Sheven Andersen was one of our best Undergraduate Technical Analysts. He always came into work with a smile and the drive to analyze fires. While we're sad to lose him at the Institute, we are incredibly happy to see him begin his career with the US Forest Service. Learn a little about what makes him tick by clicking the profile below. Here's to you, Sheven!
Our Director - the one and only Jim Lutz - published a great new paper on the accumulation and constituents of deadwood in the Utah Forest Dynamics Plot (UFDP) in Cedar Breaks National Monument.
In the wake of the Dendoctonus rufipennis (spruce beetle) outbreak in the subalpine forests of the Colorado Plateau in the 1990s, Jim and his collaborators tracked all fallen trees ≥ 1 cm in diameter at breast height and mapped all pieces of deadwood (down woody debris) ≥ 10 cm diameter and ≥ 1 m in length every year since 2015. They found that while the outbreak killed most of the larger Picea engelmannii (Engelmann spruce), other tree species dominate the total amount of deadwood on the forest floor due to slow decompositions rates and long fire intervals. Such explicit measurements and mapping of deadwood improve out understanding of the heterogeniety of surface fuels and potential fire behavior.
Jim co-atuhored this work with Utah State University (USU) graduate students, Soren Struckman and Tucker Furniss, University of Alberta, Edmonton graduate student, Joseph Birch, and USU faculty, Larissa Yocom and Darren McAvoy.
The UFDP is a research and educational project affiliated with USU, the Utah Agricultural Experiment Station, and the Smithsonian ForestGEO Network.
Check out the paper published in Ecological Processes here!
We conducted our first field season this past summer, and we must say that we had such a blast establishing our first set of Composite Burn Index plots to begin validating our remotely-sensed techniques of analyzing burn severity!
Check out this infographic to learn more about what we accomplished. Here's to many more summers of field work!
After working the 2020 field season with us, Utah State University undergraduate - Emily Liese - decided she couldn't have enough of the Institute! Read here about her experience working in the office as an Intern for the fall 2020 semester!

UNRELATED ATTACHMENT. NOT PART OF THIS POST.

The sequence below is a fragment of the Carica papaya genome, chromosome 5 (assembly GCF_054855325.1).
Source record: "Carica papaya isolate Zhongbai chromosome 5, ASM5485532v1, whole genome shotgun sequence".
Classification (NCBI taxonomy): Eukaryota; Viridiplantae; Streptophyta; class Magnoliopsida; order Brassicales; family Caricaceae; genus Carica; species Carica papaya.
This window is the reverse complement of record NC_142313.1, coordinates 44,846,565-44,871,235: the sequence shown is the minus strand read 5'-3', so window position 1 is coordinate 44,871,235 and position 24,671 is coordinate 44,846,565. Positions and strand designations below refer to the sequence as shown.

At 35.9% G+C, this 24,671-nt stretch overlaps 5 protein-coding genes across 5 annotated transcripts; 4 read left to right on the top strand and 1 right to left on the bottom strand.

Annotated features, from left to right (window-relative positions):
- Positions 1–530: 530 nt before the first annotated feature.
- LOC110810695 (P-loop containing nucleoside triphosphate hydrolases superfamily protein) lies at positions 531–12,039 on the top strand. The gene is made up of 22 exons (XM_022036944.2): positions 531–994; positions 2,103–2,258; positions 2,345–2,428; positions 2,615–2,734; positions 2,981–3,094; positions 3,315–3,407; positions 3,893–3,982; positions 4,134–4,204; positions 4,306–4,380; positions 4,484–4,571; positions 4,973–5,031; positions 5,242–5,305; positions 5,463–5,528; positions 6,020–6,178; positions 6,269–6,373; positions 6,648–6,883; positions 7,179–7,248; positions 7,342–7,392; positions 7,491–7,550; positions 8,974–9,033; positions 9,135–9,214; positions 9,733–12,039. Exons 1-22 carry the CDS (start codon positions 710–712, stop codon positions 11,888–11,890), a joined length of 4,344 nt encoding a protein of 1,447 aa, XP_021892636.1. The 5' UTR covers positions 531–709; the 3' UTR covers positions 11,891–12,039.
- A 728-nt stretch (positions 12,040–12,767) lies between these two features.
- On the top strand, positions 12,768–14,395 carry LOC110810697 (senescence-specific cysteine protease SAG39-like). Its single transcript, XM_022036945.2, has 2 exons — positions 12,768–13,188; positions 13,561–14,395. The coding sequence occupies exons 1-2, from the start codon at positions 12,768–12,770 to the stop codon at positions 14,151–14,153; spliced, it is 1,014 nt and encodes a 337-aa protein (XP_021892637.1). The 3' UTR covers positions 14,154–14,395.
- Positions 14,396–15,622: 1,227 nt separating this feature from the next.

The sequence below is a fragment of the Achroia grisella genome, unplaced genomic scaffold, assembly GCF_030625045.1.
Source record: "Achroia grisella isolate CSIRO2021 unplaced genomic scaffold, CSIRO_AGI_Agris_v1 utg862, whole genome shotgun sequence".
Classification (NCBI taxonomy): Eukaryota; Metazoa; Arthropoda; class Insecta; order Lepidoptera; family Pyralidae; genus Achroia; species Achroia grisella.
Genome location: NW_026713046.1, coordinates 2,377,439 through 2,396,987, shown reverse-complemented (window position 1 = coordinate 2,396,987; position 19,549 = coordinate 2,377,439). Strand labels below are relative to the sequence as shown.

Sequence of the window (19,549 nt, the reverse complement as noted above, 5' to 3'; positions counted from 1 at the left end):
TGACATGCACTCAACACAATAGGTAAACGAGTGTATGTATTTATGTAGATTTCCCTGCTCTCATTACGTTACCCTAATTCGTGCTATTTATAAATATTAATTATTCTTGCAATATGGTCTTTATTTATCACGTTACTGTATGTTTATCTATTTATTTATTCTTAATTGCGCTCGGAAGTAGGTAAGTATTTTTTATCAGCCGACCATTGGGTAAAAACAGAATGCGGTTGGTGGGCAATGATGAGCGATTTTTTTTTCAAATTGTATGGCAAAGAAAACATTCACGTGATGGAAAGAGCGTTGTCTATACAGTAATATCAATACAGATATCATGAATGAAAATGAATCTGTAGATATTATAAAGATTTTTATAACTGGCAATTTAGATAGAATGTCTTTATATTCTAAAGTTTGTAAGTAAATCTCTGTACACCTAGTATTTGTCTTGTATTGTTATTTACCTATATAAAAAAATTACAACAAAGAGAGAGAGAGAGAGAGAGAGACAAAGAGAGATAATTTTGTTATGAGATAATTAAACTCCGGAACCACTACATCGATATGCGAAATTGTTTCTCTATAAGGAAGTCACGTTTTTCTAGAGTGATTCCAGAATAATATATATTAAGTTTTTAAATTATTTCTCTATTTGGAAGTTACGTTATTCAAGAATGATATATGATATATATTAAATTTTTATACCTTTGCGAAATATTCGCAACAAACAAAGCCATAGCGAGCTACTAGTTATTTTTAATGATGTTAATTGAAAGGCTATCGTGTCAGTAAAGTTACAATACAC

We co-organized an Organized Oral Session for the 2020 Ecological Society of America Virtual Meeting with Utah State University graduate students, Sara Germain and Tucker Furniss. Our session was titled: Enhancing Our Ecological Understanding of the new Fire Normal with Large Datasets, Novel Methods, and New Perspectives. Along with experts in the field - Dr. Sean Parks, Dr. Alina Cansler, and Dr. Louise Loudermilk - we presented our respective research with the goal to move discussions of wildfire in the US to a more quantitative and contextualized footing.
During our live Q and A session, we were beyond thrilled to have over 70 participants join us in our discussion that went well over the anticicpated time limit. While we were disappointed we couldn't all meet together in person due to the COVID-19 pandemic, we still had an intellectually stimulating conversation. If you missed it, don't fret! You can watch the recorded presentations of the invited speakers, as well as the Q and A here!
Here's to hopefully getting together soon to continue pushing the field of fire ecology further!
We were so thrilled to have our important and developing work highlighed by Mike Anderson of KSL 5 TV! We have to say... It was quite fun getting the media treatment!
Check out the KSl article and news spot, and a spotlight from Utah State University Today by Lynnette Harris.
We were thrilled to attend the 2020 Collaborative Forest Landscape Restoration Workshop put on by the three Southwest Ecological Restoration Institutes!
The three Institutes came together in Albuquerque, NM with over 150 land managemenr representatives from a variety of state and federal agencies, non-profits, environmental groups, universities, and community collaboratives to encourage collaborative processes and adaptive ecosystem management in response to the ever increasingly severe wildfires in the western U.S.
We not only promoted our Institute but learned an incredible amount about how to evolve and develop our capacity to be an impactful forest collaborative just like the spearheading Institutes in our neighbor states.
Check out this fantastic write-up by Colorado Forest Restoration Institute's Hannah Brown describing the event.
Take a gander below at the poster we presented to promote our Institute.